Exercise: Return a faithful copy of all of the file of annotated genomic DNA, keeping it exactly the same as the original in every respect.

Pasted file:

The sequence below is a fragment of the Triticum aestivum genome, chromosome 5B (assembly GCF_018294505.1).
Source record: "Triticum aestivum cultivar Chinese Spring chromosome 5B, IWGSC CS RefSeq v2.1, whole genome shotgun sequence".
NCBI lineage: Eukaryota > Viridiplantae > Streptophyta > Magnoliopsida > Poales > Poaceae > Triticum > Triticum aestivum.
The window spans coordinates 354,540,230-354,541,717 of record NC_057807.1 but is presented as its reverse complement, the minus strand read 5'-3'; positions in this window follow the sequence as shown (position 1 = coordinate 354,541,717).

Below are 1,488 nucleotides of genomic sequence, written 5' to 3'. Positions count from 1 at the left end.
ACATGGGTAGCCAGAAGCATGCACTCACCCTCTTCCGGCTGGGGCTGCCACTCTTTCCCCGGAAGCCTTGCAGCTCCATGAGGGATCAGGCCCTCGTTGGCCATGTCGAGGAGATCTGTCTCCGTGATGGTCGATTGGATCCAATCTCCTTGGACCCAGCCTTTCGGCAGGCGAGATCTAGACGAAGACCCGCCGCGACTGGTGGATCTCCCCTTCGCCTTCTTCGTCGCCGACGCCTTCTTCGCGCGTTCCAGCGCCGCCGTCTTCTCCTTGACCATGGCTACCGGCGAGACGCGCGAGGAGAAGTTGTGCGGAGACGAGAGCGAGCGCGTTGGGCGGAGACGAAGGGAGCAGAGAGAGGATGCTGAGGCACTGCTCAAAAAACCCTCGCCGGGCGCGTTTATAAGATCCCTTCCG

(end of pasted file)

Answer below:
The sequence below is a fragment of the Triticum aestivum genome, chromosome 5B (assembly GCF_018294505.1).
Source record: "Triticum aestivum cultivar Chinese Spring chromosome 5B, IWGSC CS RefSeq v2.1, whole genome shotgun sequence".
NCBI lineage: Eukaryota > Viridiplantae > Streptophyta > Magnoliopsida > Poales > Poaceae > Triticum > Triticum aestivum.
The window spans coordinates 354,540,230-354,541,717 of record NC_057807.1 but is presented as its reverse complement, the minus strand read 5'-3'; positions in this window follow the sequence as shown (position 1 = coordinate 354,541,717).

Below are 1,488 nucleotides of genomic sequence, written 5' to 3'. Positions count from 1 at the left end.
ACATGGGTAGCCAGAAGCATGCACTCACCCTCTTCCGGCTGGGGCTGCCACTCTTTCCCCGGAAGCCTTGCAGCTCCATGAGGGATCAGGCCCTCGTTGGCCATGTCGAGGAGATCTGTCTCCGTGATGGTCGATTGGATCCAATCTCCTTGGACCCAGCCTTTCGGCAGGCGAGATCTAGACGAAGACCCGCCGCGACTGGTGGATCTCCCCTTCGCCTTCTTCGTCGCCGACGCCTTCTTCGCGCGTTCCAGCGCCGCCGTCTTCTCCTTGACCATGGCTACCGGCGAGACGCGCGAGGAGAAGTTGTGCGGAGACGAGAGCGAGCGCGTTGGGCGGAGACGAAGGGAGCAGAGAGAGGATGCTGAGGCACTGCTCAAAAAACCCTCGCCGGGCGCGTTTATAAGATCCCTTCCG